The U.S. Food and Drug Administration told the manufacturer of the meat-like Impossible Burger that the company hadn’t demonstrated the safety of the product’s key genetically engineered ingredient, according to internal FDA documents. Despite FDA’s concerns, Impossible Foods put its GMO-derived burger on the market for public consumption.
GMO ingredient gives product meat-like taste and red blood-like color
The Impossible Burger is made using a genetically engineered form of a protein called soy leghemoglobin (SLH) or “heme” that is found in the root nodules of soybean plants. Impossible Foods adds a SLH gene to a yeast strain, which is then grown in vats using a fermentation process. The SLH or heme is then isolated from the yeast and added to the Impossible Burger. Heme gives the Impossible Burger its meat-like taste and red blood-like color.
Impossible Foods claims its product “uses about 75 percent less water, generates about 87 percent fewer greenhouse gases and requires around 95 percent less land than conventional ground beef from cows. It’s produced without hormones, antibiotics, cholesterol or artificial flavors.”
The GMO-derived Impossible Burger is sold in 43 restaurants nationwide, including several burger chains, and Impossible Foods has attracted significant funding from investors such as Bill Gates.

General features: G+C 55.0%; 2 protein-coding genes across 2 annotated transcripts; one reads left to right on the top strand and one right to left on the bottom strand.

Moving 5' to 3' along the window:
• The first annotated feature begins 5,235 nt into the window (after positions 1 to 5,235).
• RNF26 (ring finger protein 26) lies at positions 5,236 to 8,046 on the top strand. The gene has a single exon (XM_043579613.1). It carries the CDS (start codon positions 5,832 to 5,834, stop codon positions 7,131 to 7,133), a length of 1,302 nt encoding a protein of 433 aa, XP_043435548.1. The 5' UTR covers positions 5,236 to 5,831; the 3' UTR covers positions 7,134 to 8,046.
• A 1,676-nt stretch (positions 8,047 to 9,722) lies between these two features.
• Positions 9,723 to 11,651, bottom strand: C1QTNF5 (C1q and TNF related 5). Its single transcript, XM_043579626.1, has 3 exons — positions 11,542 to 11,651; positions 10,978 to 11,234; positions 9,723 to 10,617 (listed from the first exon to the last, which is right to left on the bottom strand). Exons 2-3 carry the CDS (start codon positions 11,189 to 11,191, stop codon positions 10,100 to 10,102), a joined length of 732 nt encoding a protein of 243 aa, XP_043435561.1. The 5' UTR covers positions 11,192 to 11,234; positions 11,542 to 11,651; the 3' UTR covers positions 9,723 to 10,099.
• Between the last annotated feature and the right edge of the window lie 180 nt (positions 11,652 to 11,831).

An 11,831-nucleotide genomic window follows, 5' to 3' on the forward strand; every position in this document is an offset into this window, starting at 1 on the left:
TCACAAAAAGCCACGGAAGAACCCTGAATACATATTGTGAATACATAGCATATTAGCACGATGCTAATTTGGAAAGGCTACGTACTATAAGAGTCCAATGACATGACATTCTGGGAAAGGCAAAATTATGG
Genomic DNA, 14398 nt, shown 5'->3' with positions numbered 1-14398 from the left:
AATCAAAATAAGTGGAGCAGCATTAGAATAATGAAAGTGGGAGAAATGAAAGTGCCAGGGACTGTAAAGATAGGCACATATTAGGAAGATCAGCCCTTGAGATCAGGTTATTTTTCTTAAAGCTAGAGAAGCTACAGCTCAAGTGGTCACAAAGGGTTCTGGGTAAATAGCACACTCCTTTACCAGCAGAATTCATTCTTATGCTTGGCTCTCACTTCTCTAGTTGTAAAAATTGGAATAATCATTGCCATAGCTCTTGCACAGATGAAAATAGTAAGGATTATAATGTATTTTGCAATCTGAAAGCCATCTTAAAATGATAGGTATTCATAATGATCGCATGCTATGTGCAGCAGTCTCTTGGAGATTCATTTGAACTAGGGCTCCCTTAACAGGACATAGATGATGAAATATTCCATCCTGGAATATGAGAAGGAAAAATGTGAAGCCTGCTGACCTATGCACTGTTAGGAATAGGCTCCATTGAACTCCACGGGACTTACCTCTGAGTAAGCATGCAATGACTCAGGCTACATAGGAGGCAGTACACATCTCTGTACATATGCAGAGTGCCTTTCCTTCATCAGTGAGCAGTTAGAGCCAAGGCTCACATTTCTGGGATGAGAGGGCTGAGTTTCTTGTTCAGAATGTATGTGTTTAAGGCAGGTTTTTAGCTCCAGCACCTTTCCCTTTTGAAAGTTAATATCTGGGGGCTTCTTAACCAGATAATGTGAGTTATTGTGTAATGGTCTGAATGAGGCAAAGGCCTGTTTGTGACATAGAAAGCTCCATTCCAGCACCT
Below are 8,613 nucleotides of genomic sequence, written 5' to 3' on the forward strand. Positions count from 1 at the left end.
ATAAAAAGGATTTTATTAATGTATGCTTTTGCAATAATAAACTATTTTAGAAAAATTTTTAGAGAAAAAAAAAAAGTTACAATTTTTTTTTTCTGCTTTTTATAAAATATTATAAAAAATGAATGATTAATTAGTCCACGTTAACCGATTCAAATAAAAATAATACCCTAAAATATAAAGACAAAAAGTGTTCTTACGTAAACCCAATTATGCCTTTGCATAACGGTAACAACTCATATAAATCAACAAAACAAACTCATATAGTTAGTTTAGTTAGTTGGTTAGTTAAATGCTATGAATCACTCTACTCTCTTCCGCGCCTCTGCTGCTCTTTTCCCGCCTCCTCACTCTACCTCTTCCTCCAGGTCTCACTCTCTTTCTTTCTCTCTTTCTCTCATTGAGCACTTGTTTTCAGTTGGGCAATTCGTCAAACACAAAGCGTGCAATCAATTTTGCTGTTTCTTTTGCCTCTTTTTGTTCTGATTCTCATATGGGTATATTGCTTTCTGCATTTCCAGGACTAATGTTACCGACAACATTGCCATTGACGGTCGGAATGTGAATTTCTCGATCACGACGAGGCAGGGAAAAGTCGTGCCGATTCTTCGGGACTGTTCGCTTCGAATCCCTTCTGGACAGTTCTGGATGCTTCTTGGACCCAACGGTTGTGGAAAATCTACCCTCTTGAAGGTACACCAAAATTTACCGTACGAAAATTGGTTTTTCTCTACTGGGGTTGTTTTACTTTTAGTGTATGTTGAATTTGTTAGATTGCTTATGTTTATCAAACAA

FDA: Arguments “do not establish safety of SLH for consumption”
According to documents obtained by ETC Group and Friends of the Earth U.S. through the Freedom of Information Act (FOIA), Impossible Foods submitted an application to seek GRAS (generally recognized as safe) status for SLH from the FDA in 2014. The FDA’s 1997 GRAS notification policy allows a manufacturer, like Impossible Foods, to decide for itself, without FDA input, whether or not a product is safe.
But the FDA warned Impossible Foods that SLH would not meet the basic GRAS status. The FOIA-produced documents state that the “FDA believes that the arguments presented, individually and collectively do not establish the safety of SLH for consumption, nor do they point to a general recognition of safety.”
According to Michael Hansen, senior scientist at Consumers Union, Impossible Foods claimed that the engineered SLH/heme was identical to the SLH that has been in the food supply but the company had no safety testing data to back that claim.
“You are taking something that has never been in the food supply before and you come to the FDA, say it is GRAS, and you have no safety data, particularly from feeding studies,” Hansen said. “Their argument has literally come down to saying this is exactly identical to the heme we’ve always been eating, but it’s not true.”
In discussion with FDA, Impossible Foods also admitted that up to a quarter of its heme ingredient was composed of 46 “unexpected” additional proteins, some of which are unidentified and none of which were assessed for safety in the dossier.
“It’s only 73 percent pure, the other 27 percent is from proteins from the genetically engineered yeast that produces it, and these have an unknown function,” Hansen said.
According to the FOIA documents, Impossible Foods withdrew its GRAS application in November of 2015.